|US3729299 *||Feb 26, 1971||Apr 24, 1973||American Optical Corp||Apparatus for making face plates|
|US3779729 *||Mar 14, 1966||Dec 18, 1973||Bendix Corp||Method of forming composite fiber bundle|
|US3859071 *||Nov 19, 1973||Jan 7, 1975||Philips Corp||Apparatus for compressing a polygonal pack of optical fibers employing a plurality of slides with curved faces and a cage|
|US5045100 *||May 22, 1990||Sep 3, 1991||Keymed (Medical & Industrial Equipment) Ltd.||Method of forming a fibre optic terminal assembly|
|DE2630730A1||Jul 8, 1976||Jan 20, 1977||Elliott Brothers London Ltd||Verfahren zum herstellen des abschlusses eines optischen faserkabels, optisches faserkabel und werkzeug zum anfertigen eines optischen kabelabschlusses|
|DE3247500A1||Dec 22, 1982||Jul 5, 1984||Schott Glaswerke||Heat-resistant fibre-optic waveguide|
|DE3744367A||Title not available|
|DE19604678A1||Feb 9, 1996||Aug 22, 1996||Eurotec Fibre Optics Ltd||Termination end producing method by compressing deformable ferrule for fibre=optic lighting harnesses|
|EP0595246A1||Oct 26, 1993||May 4, 1994||Hoechst Aktiengesellschaft||Polymer optical fiber bundle and method of making same|
|JPH03144601A||Title not available|
|Citing Patent||Filing date||Publication date||Applicant||Title|
|US7212720||Oct 5, 2005||May 1, 2007||Schott Ag||Method for producing an optical fiber termination and fiber optic conductor|
|US7457499 *||Jun 2, 2005||Nov 25, 2008||Schott Ag||Apparatus and method for producing an end of an optical fiber bundle and improved optical fiber bundle made with same|
|US7492998||Aug 31, 2004||Feb 17, 2009||Corning Incorporated||Fiber bundles and methods of making fiber bundles|
|US7634168||Jul 9, 2007||Dec 15, 2009||Schlumberger Technology Corporation||Apparatus and method for forming an optical fiber device|
|US7712973 *||Sep 4, 2008||May 11, 2010||Fibersource, Inc.||Fiber optic connector|
|US7958753||Feb 21, 2008||Jun 14, 2011||Schott Ag||Apparatus and method for producing an end of an optical fiber bundle and improved optical fiber bundle made with same|
|US9423576 *||Nov 7, 2008||Aug 23, 2016||Te Connectivity Germany Gmbh||Fiber optic cable connector|
|US9733427 *||Oct 14, 2016||Aug 15, 2017||Hon Hai Precision Industry Co., Ltd.||Apparatus for applying compensation to displayed image and method for manufacturing same|
|US20050276554 *||Jun 2, 2005||Dec 15, 2005||Hubertus Russert||Apparatus and method for producing an end of an optical fiber bundle and improved optical fiber bundle made with same|
|US20060045444 *||Aug 31, 2004||Mar 2, 2006||Miller William J||Fiber bundles and methods of making fiber bundles|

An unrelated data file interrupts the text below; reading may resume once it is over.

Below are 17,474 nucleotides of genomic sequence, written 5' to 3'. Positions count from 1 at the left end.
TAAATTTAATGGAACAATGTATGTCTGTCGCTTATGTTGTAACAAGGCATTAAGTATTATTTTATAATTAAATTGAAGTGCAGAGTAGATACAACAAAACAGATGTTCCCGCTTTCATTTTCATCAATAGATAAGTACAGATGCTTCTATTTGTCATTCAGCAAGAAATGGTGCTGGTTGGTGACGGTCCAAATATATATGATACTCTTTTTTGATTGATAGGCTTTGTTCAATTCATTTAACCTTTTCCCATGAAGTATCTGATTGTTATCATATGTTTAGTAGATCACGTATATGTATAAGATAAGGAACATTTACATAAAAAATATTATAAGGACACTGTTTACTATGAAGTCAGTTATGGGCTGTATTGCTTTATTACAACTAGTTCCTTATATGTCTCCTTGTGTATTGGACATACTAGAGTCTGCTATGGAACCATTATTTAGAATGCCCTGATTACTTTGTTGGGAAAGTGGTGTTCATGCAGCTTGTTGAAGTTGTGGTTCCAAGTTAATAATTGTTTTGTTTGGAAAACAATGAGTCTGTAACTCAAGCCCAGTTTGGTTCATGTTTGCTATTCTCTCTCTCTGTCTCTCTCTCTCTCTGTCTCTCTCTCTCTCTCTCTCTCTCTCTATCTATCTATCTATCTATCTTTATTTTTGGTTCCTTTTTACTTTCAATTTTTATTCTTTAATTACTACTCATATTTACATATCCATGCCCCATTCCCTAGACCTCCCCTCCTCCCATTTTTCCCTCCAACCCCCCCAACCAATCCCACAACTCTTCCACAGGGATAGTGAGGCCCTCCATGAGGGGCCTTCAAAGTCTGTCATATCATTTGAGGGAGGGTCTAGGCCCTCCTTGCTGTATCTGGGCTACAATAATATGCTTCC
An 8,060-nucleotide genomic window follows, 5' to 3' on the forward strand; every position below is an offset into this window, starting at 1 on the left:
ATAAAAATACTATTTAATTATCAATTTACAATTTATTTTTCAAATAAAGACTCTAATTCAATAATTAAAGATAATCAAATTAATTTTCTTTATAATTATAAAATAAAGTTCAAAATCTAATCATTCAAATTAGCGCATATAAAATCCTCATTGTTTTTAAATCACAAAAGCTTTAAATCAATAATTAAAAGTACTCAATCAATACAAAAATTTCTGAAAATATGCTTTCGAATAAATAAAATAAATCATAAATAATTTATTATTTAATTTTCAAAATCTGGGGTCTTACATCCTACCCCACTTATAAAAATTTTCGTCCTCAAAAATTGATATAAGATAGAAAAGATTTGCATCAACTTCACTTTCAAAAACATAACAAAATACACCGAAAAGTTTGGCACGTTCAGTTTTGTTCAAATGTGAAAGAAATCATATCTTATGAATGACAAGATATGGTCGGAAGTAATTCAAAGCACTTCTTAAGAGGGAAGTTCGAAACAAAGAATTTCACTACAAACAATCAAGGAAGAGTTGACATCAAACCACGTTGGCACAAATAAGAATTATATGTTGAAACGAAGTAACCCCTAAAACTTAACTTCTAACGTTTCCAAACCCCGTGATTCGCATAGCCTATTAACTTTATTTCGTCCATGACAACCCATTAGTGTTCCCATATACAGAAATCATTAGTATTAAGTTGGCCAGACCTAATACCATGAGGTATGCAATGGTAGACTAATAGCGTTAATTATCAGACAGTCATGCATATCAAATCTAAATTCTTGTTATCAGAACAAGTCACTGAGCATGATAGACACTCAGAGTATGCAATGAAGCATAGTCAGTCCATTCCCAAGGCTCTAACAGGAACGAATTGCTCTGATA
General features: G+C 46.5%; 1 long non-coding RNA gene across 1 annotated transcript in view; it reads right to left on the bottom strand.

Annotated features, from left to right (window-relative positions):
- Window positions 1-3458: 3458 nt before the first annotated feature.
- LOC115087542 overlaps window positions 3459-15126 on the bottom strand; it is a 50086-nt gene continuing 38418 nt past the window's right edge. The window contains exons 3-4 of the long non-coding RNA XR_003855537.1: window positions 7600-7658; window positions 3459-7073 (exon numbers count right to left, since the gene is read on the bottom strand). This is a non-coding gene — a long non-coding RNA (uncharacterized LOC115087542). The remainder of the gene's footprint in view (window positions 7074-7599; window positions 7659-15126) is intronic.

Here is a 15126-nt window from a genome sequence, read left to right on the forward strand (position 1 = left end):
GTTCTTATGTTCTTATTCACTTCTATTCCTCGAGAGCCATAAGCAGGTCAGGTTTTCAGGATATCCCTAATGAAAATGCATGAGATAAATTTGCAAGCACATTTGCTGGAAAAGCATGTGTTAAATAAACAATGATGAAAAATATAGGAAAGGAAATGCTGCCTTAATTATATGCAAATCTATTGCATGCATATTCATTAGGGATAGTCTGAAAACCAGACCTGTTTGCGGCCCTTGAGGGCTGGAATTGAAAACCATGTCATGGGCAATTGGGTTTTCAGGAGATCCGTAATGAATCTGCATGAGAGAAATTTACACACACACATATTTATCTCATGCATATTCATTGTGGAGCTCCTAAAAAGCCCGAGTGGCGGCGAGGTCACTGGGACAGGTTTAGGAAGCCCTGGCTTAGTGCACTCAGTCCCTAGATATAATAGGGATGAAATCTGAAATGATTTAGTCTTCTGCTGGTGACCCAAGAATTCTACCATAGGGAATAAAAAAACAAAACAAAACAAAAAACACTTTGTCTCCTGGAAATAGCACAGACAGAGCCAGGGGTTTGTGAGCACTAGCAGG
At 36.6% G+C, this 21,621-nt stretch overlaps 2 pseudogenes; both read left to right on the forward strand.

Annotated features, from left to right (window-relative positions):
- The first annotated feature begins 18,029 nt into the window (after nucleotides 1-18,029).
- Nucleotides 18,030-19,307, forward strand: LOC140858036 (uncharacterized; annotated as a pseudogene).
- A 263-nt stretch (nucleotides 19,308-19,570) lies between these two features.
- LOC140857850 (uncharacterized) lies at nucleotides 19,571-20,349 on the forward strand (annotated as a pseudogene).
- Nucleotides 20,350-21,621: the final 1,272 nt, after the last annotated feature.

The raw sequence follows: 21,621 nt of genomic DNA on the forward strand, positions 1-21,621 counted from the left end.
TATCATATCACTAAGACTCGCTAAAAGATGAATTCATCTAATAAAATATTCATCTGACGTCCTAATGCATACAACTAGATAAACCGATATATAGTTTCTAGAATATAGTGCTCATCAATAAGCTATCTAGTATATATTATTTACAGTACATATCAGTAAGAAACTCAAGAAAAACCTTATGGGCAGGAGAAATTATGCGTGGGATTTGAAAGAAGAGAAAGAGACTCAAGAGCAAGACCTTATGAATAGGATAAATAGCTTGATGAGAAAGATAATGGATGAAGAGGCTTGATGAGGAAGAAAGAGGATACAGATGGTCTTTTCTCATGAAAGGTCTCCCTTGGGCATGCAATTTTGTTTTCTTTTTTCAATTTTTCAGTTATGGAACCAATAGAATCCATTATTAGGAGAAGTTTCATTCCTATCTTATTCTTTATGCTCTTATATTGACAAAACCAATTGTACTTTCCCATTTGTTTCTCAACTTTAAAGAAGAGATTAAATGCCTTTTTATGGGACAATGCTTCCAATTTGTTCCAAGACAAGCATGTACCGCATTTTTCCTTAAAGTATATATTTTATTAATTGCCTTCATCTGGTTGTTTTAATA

|US20060072893 *||Oct 5, 2005||Apr 6, 2006||Schott Ag||Method for producing an optical fiber termination and fiber optic conductor|
|US20080008420 *||Jul 9, 2007||Jan 10, 2008||Schlumberger Technology Corporation||Apparatus and method for forming an optical fiber device|
|US20090208173 *||Feb 20, 2008||Aug 20, 2009||Schumann John L||Fiber cable terminator|
|US20100038036 *||Oct 23, 2009||Feb 18, 2010||Schlumberger Technology Corporation||Apparatus and method for forming an optical fiber device|
|US20100054669 *||Sep 4, 2008||Mar 4, 2010||Dimarco Brian Anthony||Fiber optic connector|
|US20100272400 *||Nov 7, 2008||Oct 28, 2010||Tyco Electronics Amp Gmbh||Fiber optic cable connector|
|US20150094539 *||Sep 25, 2014||Apr 2, 2015||Peter Eisenkolb||Producing of an endoscope with an optical waveguide|
|US20170031093 *||Oct 14, 2016||Feb 2, 2017||Hon Hai Precision Industry Co., Ltd.||Apparatus for applying compensation to displayed image and method for manufacturing same|
|CN100437175C||Jun 13, 2005||Nov 26, 2008||肖特股份有限公司||Method for making a termination of an optical fibre bundle and corresponding press tool|
|CN101868746B||Nov 7, 2008||Aug 14, 2013||泰科电子Amp有限责任公司||Fiber optic cable connector|
|EP2583808A1||Oct 21, 2011||Apr 24, 2013||Eurocopter Deutschland GmbH||A mould with a pressure sleeve and preparation of a fibre reinforced composite component with said mould|
|U.S. Classification||65/410, 65/409|
|International Classification||G02B6/40, G02B6/06, G02B6/04, G02B6/255|
|Cooperative Classification||G02B6/40, G02B6/2552, G02B6/04, G02B6/403|
|European Classification||G02B6/255K, G02B6/40B|
|Dec 1, 1999||AS||Assignment|
Owner name: SCHOTT GLAS, GERMANY
Free format text: ASSIGNMENT OF ASSIGNORS INTEREST;ASSIGNORS:MEINL, JUERGEN;HENRICH, THOMAS;REEL/FRAME:010432/0067
Effective date: 19991126
|Mar 14, 2005||AS||Assignment|
Owner name: SCHOTT AG, GERMANY
Free format text: ASSIGNMENT OF ASSIGNORS INTEREST;ASSIGNOR:SCHOTT GLAS;REEL/FRAME:015766/0926
Effective date: 20050209
Owner name: SCHOTT AG,GERMANY
Free format text: ASSIGNMENT OF ASSIGNORS INTEREST;ASSIGNOR:SCHOTT GLAS;REEL/FRAME:015766/0926
Effective date: 20050209
|Aug 18, 2005||FPAY||Fee payment|
Year of fee payment: 4
|Aug 20, 2009||FPAY||Fee payment|
Year of fee payment: 8
|Mar 14, 2013||FPAY||Fee payment|
Year of fee payment: 12